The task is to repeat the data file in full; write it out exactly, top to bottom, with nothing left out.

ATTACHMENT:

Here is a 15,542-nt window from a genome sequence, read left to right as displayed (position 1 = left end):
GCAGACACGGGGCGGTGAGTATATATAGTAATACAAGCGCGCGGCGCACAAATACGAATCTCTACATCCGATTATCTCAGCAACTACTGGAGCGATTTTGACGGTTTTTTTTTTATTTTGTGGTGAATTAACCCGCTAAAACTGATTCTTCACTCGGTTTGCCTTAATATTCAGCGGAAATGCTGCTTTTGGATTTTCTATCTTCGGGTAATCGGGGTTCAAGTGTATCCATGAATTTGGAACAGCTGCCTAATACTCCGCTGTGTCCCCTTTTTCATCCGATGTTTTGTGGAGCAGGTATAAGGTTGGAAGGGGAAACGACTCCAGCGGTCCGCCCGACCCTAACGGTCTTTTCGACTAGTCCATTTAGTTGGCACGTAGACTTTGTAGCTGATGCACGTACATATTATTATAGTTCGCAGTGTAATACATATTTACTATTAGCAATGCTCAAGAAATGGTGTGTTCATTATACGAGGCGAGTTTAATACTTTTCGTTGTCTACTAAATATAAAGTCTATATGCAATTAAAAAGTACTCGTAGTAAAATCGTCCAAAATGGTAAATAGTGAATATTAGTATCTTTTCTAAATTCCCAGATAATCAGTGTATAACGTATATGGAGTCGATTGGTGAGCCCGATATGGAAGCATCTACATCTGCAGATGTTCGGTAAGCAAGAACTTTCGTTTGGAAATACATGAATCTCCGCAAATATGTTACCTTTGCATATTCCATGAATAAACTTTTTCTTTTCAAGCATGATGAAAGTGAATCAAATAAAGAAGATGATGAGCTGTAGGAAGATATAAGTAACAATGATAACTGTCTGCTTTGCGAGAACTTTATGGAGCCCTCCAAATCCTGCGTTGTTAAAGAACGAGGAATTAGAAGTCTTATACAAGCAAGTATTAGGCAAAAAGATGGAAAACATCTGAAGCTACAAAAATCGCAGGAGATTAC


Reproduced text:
Here is a 15,542-nt window from a genome sequence, read left to right as displayed (position 1 = left end):
GCAGACACGGGGCGGTGAGTATATATAGTAATACAAGCGCGCGGCGCACAAATACGAATCTCTACATCCGATTATCTCAGCAACTACTGGAGCGATTTTGACGGTTTTTTTTTTATTTTGTGGTGAATTAACCCGCTAAAACTGATTCTTCACTCGGTTTGCCTTAATATTCAGCGGAAATGCTGCTTTTGGATTTTCTATCTTCGGGTAATCGGGGTTCAAGTGTATCCATGAATTTGGAACAGCTGCCTAATACTCCGCTGTGTCCCCTTTTTCATCCGATGTTTTGTGGAGCAGGTATAAGGTTGGAAGGGGAAACGACTCCAGCGGTCCGCCCGACCCTAACGGTCTTTTCGACTAGTCCATTTAGTTGGCACGTAGACTTTGTAGCTGATGCACGTACATATTATTATAGTTCGCAGTGTAATACATATTTACTATTAGCAATGCTCAAGAAATGGTGTGTTCATTATACGAGGCGAGTTTAATACTTTTCGTTGTCTACTAAATATAAAGTCTATATGCAATTAAAAAGTACTCGTAGTAAAATCGTCCAAAATGGTAAATAGTGAATATTAGTATCTTTTCTAAATTCCCAGATAATCAGTGTATAACGTATATGGAGTCGATTGGTGAGCCCGATATGGAAGCATCTACATCTGCAGATGTTCGGTAAGCAAGAACTTTCGTTTGGAAATACATGAATCTCCGCAAATATGTTACCTTTGCATATTCCATGAATAAACTTTTTCTTTTCAAGCATGATGAAAGTGAATCAAATAAAGAAGATGATGAGCTGTAGGAAGATATAAGTAACAATGATAACTGTCTGCTTTGCGAGAACTTTATGGAGCCCTCCAAATCCTGCGTTGTTAAAGAACGAGGAATTAGAAGTCTTATACAAGCAAGTATTAGGCAAAAAGATGGAAAACATCTGAAGCTACAAAAATCGCAGGAGATTAC